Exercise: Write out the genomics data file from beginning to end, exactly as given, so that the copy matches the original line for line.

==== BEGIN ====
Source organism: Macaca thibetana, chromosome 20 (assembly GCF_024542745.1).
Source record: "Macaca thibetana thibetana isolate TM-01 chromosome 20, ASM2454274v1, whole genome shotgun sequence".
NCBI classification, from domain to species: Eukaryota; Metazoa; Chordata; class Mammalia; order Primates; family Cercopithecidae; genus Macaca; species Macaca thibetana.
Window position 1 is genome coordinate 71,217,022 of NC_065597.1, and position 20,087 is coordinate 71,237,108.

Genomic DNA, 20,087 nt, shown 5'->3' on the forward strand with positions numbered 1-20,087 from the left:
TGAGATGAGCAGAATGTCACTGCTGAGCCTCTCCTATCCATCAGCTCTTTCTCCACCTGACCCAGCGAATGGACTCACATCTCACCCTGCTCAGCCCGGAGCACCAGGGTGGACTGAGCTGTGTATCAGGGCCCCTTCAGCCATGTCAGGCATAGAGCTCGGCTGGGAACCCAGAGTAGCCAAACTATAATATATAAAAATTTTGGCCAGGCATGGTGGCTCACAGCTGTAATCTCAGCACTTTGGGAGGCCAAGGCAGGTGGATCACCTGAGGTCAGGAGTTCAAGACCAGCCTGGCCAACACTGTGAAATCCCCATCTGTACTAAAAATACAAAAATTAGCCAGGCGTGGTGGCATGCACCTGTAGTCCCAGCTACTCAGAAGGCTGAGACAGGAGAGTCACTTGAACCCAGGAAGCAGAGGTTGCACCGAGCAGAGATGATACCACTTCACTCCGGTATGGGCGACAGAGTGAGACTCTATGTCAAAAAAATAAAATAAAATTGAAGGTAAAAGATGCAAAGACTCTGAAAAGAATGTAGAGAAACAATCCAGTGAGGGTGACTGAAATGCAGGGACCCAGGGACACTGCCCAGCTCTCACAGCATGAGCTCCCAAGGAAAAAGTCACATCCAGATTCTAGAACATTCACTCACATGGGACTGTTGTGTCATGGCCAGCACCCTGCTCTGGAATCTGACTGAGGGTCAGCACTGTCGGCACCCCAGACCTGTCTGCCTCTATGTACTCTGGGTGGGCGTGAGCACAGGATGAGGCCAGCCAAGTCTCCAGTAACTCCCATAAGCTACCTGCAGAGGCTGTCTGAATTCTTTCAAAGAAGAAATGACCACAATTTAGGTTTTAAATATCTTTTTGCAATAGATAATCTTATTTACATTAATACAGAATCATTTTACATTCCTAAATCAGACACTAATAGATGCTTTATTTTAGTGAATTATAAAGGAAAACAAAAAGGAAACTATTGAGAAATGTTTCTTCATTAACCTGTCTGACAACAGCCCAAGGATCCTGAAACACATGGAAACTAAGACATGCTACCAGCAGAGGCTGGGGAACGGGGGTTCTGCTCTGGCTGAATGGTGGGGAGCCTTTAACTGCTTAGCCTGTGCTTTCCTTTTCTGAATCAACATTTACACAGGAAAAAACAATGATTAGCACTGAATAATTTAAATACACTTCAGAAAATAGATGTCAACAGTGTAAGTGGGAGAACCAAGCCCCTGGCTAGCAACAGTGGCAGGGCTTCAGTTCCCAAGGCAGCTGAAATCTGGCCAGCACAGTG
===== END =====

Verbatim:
Source organism: Macaca thibetana, chromosome 20 (assembly GCF_024542745.1).
Source record: "Macaca thibetana thibetana isolate TM-01 chromosome 20, ASM2454274v1, whole genome shotgun sequence".
NCBI classification, from domain to species: Eukaryota; Metazoa; Chordata; class Mammalia; order Primates; family Cercopithecidae; genus Macaca; species Macaca thibetana.
Window position 1 is genome coordinate 71,217,022 of NC_065597.1, and position 20,087 is coordinate 71,237,108.

Genomic DNA, 20,087 nt, shown 5'->3' on the forward strand with positions numbered 1-20,087 from the left:
TGAGATGAGCAGAATGTCACTGCTGAGCCTCTCCTATCCATCAGCTCTTTCTCCACCTGACCCAGCGAATGGACTCACATCTCACCCTGCTCAGCCCGGAGCACCAGGGTGGACTGAGCTGTGTATCAGGGCCCCTTCAGCCATGTCAGGCATAGAGCTCGGCTGGGAACCCAGAGTAGCCAAACTATAATATATAAAAATTTTGGCCAGGCATGGTGGCTCACAGCTGTAATCTCAGCACTTTGGGAGGCCAAGGCAGGTGGATCACCTGAGGTCAGGAGTTCAAGACCAGCCTGGCCAACACTGTGAAATCCCCATCTGTACTAAAAATACAAAAATTAGCCAGGCGTGGTGGCATGCACCTGTAGTCCCAGCTACTCAGAAGGCTGAGACAGGAGAGTCACTTGAACCCAGGAAGCAGAGGTTGCACCGAGCAGAGATGATACCACTTCACTCCGGTATGGGCGACAGAGTGAGACTCTATGTCAAAAAAATAAAATAAAATTGAAGGTAAAAGATGCAAAGACTCTGAAAAGAATGTAGAGAAACAATCCAGTGAGGGTGACTGAAATGCAGGGACCCAGGGACACTGCCCAGCTCTCACAGCATGAGCTCCCAAGGAAAAAGTCACATCCAGATTCTAGAACATTCACTCACATGGGACTGTTGTGTCATGGCCAGCACCCTGCTCTGGAATCTGACTGAGGGTCAGCACTGTCGGCACCCCAGACCTGTCTGCCTCTATGTACTCTGGGTGGGCGTGAGCACAGGATGAGGCCAGCCAAGTCTCCAGTAACTCCCATAAGCTACCTGCAGAGGCTGTCTGAATTCTTTCAAAGAAGAAATGACCACAATTTAGGTTTTAAATATCTTTTTGCAATAGATAATCTTATTTACATTAATACAGAATCATTTTACATTCCTAAATCAGACACTAATAGATGCTTTATTTTAGTGAATTATAAAGGAAAACAAAAAGGAAACTATTGAGAAATGTTTCTTCATTAACCTGTCTGACAACAGCCCAAGGATCCTGAAACACATGGAAACTAAGACATGCTACCAGCAGAGGCTGGGGAACGGGGGTTCTGCTCTGGCTGAATGGTGGGGAGCCTTTAACTGCTTAGCCTGTGCTTTCCTTTTCTGAATCAACATTTACACAGGAAAAAACAATGATTAGCACTGAATAATTTAAATACACTTCAGAAAATAGATGTCAACAGTGTAAGTGGGAGAACCAAGCCCCTGGCTAGCAACAGTGGCAGGGCTTCAGTTCCCAAGGCAGCTGAAATCTGGCCAGCACAGTG